Monday, October 27, 2008
Fifteen years ago, I remember driving down the road in Jackson, Michigan. I can still picture the expanse of concrete parking lot that led to the back of the brick newsbuilding. We stopped there. Looking straight ahead, I told my husband, "I don't think I can do this again."
My belly was swollen with our second baby. The first one, not two years old, sat in the backseat.
"I don't think I can do this again." I swept my hand toward my stomach.
"Okay," he shrugged. "This'll be our last one."
"No, I can't do this one. I can't finish. I can't give birth - again. It's just too hard."
I realize now, 15 years later, that put my husband in a no-win situation. I was weeks from meeting my son -- a bald then blond energetic fire plug who has grown into a stretched out rubber band. Every move he makes around the house could result in broken glass or bloody knees, all arms and legs with size 12 feet and the slightest shadow of a mustache.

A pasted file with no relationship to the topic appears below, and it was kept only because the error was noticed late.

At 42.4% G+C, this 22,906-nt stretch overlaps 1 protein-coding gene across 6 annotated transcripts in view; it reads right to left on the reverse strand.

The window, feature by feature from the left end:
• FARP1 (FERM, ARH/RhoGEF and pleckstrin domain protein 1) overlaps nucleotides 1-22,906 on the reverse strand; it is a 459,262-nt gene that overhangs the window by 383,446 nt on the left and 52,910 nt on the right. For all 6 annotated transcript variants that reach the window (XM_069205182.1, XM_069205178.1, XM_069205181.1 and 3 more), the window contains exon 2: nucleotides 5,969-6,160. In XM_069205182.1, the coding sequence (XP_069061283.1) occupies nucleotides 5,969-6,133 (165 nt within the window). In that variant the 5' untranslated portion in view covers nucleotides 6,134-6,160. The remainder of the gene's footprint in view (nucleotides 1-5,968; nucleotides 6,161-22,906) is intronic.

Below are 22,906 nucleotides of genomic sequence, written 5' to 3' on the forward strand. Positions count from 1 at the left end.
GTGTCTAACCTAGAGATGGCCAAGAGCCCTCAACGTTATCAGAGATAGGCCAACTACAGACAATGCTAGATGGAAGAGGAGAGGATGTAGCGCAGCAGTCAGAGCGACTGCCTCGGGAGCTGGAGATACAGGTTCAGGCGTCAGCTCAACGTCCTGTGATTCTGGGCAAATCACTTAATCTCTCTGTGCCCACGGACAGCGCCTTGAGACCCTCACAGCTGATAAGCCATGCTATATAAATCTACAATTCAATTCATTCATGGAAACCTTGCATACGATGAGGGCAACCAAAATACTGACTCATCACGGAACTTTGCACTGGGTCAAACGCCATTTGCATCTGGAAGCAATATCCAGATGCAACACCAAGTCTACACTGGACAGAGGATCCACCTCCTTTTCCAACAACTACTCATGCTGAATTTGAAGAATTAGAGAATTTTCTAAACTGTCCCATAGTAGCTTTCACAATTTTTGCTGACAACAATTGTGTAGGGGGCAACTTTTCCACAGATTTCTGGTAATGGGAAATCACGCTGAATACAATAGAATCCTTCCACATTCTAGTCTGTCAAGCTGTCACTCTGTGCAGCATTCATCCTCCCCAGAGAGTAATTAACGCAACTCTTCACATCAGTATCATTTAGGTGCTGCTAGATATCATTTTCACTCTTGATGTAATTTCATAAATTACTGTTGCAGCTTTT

Born two weeks before his due date, he was my smallest baby, although the birth didn't seem that much easier. Everyone he met was his friend. Everything he encountered an opportunity to explore.
He taught me that boys and girls can be given the same toys, the same movies and come away with totally different viewpoints. To my daughter, Pocahantas was a love movie. To my son, it was a movie about war.
He has imitated the dance moves of Michael Flatley, played chess against masters, fiddled the violin with ease at many recitals, broken an ankle while playing football before going back into the game, and hunched down in the car in embarrassment when I have been driving.
Sometimes he's my easiest, most loving child. Other's he's the one most likely to make me weep.
For 15 years now, he has made my life better. Happy Birthday, Spence.
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